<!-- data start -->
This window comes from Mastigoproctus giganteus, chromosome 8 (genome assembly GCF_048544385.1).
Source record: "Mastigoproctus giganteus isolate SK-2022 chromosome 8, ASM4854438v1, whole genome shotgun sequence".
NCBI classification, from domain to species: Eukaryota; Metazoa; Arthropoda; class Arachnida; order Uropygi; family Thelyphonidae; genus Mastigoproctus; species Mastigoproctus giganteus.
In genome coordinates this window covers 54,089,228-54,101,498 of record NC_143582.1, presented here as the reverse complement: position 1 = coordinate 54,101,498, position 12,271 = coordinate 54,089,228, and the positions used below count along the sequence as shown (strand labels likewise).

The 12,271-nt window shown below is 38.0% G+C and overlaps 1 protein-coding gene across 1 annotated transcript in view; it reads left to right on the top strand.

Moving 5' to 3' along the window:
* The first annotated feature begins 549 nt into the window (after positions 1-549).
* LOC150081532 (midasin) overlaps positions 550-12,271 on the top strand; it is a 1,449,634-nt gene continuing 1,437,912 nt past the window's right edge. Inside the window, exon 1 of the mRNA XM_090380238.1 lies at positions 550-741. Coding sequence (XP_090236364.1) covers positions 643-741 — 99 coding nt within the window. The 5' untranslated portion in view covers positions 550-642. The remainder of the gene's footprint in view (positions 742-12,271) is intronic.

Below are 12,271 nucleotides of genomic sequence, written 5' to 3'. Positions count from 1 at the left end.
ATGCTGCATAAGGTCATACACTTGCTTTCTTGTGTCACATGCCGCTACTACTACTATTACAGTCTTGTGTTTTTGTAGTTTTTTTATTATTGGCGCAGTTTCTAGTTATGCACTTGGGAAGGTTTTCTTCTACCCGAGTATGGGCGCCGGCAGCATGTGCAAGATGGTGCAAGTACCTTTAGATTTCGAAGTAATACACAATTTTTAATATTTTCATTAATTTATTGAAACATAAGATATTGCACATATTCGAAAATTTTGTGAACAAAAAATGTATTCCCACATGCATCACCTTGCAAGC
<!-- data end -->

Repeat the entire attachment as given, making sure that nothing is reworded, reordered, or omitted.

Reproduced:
This window comes from Mastigoproctus giganteus, chromosome 8 (genome assembly GCF_048544385.1).
Source record: "Mastigoproctus giganteus isolate SK-2022 chromosome 8, ASM4854438v1, whole genome shotgun sequence".
NCBI classification, from domain to species: Eukaryota; Metazoa; Arthropoda; class Arachnida; order Uropygi; family Thelyphonidae; genus Mastigoproctus; species Mastigoproctus giganteus.
In genome coordinates this window covers 54,089,228-54,101,498 of record NC_143582.1, presented here as the reverse complement: position 1 = coordinate 54,101,498, position 12,271 = coordinate 54,089,228, and the positions used below count along the sequence as shown (strand labels likewise).

The 12,271-nt window shown below is 38.0% G+C and overlaps 1 protein-coding gene across 1 annotated transcript in view; it reads left to right on the top strand.

Moving 5' to 3' along the window:
* The first annotated feature begins 549 nt into the window (after positions 1-549).
* LOC150081532 (midasin) overlaps positions 550-12,271 on the top strand; it is a 1,449,634-nt gene continuing 1,437,912 nt past the window's right edge. Inside the window, exon 1 of the mRNA XM_090380238.1 lies at positions 550-741. Coding sequence (XP_090236364.1) covers positions 643-741 — 99 coding nt within the window. The 5' untranslated portion in view covers positions 550-642. The remainder of the gene's footprint in view (positions 742-12,271) is intronic.

Below are 12,271 nucleotides of genomic sequence, written 5' to 3'. Positions count from 1 at the left end.
ATGCTGCATAAGGTCATACACTTGCTTTCTTGTGTCACATGCCGCTACTACTACTATTACAGTCTTGTGTTTTTGTAGTTTTTTTATTATTGGCGCAGTTTCTAGTTATGCACTTGGGAAGGTTTTCTTCTACCCGAGTATGGGCGCCGGCAGCATGTGCAAGATGGTGCAAGTACCTTTAGATTTCGAAGTAATACACAATTTTTAATATTTTCATTAATTTATTGAAACATAAGATATTGCACATATTCGAAAATTTTGTGAACAAAAAATGTATTCCCACATGCATCACCTTGCAAGC